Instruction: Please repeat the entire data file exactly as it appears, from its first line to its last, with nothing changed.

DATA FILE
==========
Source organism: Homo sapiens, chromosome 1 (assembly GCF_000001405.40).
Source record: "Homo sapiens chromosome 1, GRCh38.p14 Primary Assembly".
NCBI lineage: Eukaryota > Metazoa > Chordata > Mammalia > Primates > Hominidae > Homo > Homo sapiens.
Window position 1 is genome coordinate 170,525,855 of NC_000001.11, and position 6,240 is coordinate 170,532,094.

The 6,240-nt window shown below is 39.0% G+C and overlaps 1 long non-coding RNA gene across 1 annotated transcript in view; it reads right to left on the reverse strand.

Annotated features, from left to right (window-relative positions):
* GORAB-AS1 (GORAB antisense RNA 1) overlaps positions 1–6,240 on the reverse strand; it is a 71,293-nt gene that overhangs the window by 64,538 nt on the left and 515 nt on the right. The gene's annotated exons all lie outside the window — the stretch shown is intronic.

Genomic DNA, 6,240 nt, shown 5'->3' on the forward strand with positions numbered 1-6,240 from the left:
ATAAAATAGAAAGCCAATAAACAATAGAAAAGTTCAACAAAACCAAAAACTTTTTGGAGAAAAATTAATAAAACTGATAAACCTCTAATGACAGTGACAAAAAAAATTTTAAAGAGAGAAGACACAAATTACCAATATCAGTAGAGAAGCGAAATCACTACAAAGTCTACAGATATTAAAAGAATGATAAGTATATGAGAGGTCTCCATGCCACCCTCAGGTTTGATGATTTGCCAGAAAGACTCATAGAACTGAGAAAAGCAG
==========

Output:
Source organism: Homo sapiens, chromosome 1 (assembly GCF_000001405.40).
Source record: "Homo sapiens chromosome 1, GRCh38.p14 Primary Assembly".
NCBI lineage: Eukaryota > Metazoa > Chordata > Mammalia > Primates > Hominidae > Homo > Homo sapiens.
Window position 1 is genome coordinate 170,525,855 of NC_000001.11, and position 6,240 is coordinate 170,532,094.

The 6,240-nt window shown below is 39.0% G+C and overlaps 1 long non-coding RNA gene across 1 annotated transcript in view; it reads right to left on the reverse strand.

Annotated features, from left to right (window-relative positions):
* GORAB-AS1 (GORAB antisense RNA 1) overlaps positions 1–6,240 on the reverse strand; it is a 71,293-nt gene that overhangs the window by 64,538 nt on the left and 515 nt on the right. The gene's annotated exons all lie outside the window — the stretch shown is intronic.

Genomic DNA, 6,240 nt, shown 5'->3' on the forward strand with positions numbered 1-6,240 from the left:
ATAAAATAGAAAGCCAATAAACAATAGAAAAGTTCAACAAAACCAAAAACTTTTTGGAGAAAAATTAATAAAACTGATAAACCTCTAATGACAGTGACAAAAAAAATTTTAAAGAGAGAAGACACAAATTACCAATATCAGTAGAGAAGCGAAATCACTACAAAGTCTACAGATATTAAAAGAATGATAAGTATATGAGAGGTCTCCATGCCACCCTCAGGTTTGATGATTTGCCAGAAAGACTCATAGAACTGAGAAAAGCAG